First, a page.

What You Should Know About Baking With Frozen Blueberries

Especially when fresh blueberries aren't in season, a bag of frozen blueberries is an easy, affordable way to add some fruit to your baked goods. But you don't necessarily want to pour them straight from the bag into your batter — for one thing, anyone who's bought frozen blueberries (or any frozen fruit) before knows that as they thaw, you end up with quite a bit of bright purple-ish red liquid as any ice crystals from the freezer melt away. Plus, frozen berries are usually heavier than your batter, and they can easily all sink to the bottom of a cake.

Luckily, with a few tricks up your sleeve, you can avoid these common baking mistakes. You don't have to end up with a cake or bread that has all of the berries clustered at the bottom. According to the U.S. Highbush Blueberry Council, lightly coating your blueberries in cornstarch or flour will help prevent them from sinking. Just pour your berries in a bowl, add a little flour or cornstarch, and stir or toss to coat them before you bake. Another tip from the Council is to layer the berries through the batter — pour half of your batter into the baking pan, then add half the berries, then pour on the last of the batter, and sprinkle the final berries on top.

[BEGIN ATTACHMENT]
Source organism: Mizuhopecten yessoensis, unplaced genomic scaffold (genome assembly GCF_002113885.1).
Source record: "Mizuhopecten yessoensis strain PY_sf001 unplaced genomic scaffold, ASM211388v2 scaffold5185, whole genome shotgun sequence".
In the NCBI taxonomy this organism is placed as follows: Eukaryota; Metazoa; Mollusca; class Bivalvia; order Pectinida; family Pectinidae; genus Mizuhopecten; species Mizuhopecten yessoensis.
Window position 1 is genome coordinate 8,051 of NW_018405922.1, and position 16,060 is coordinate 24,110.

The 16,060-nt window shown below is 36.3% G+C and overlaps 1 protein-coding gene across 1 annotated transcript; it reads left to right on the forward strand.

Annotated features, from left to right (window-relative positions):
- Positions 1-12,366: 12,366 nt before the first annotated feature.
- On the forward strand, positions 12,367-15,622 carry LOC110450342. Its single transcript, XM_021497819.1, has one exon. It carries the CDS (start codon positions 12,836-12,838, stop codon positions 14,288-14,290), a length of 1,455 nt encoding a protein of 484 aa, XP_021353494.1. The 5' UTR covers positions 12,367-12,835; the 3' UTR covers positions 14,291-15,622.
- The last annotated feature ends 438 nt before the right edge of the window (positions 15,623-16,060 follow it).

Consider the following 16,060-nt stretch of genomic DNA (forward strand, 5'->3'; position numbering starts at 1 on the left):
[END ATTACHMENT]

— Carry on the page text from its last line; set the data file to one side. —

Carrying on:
How to prevent your batter from turning blue when using frozen blueberries

Another peril of baking with frozen berries is that they can change the color of your batter, with the result being a sickly-looking blue-ish green cake, muffin, or bread. But according to the King Arthur Baking Company's website, you can avoid this (or at least cut down on the color change) by rinsing frozen blueberries before mixing them into your batter. King Arthur recommends rinsing them in cold water a few times until there's noticeably less color in the water. Then, dry off the berries with a few paper towels before adding them to your batter.

Betty Crocker's website also recommends a similar method for prepping frozen blueberries for baking. However, they note that you can thaw the berries in a strainer over a bowl, and add any juices that are left behind to a smoothie. Once they're thawed, dry them off with a paper towel and coat in flour (Betty Crocker's site also notes that coating the berries in flour can help prevent the batter from changing color). You don't have to do much to get frozen blueberries ready to bake, but just a little prep will make your muffins that much better.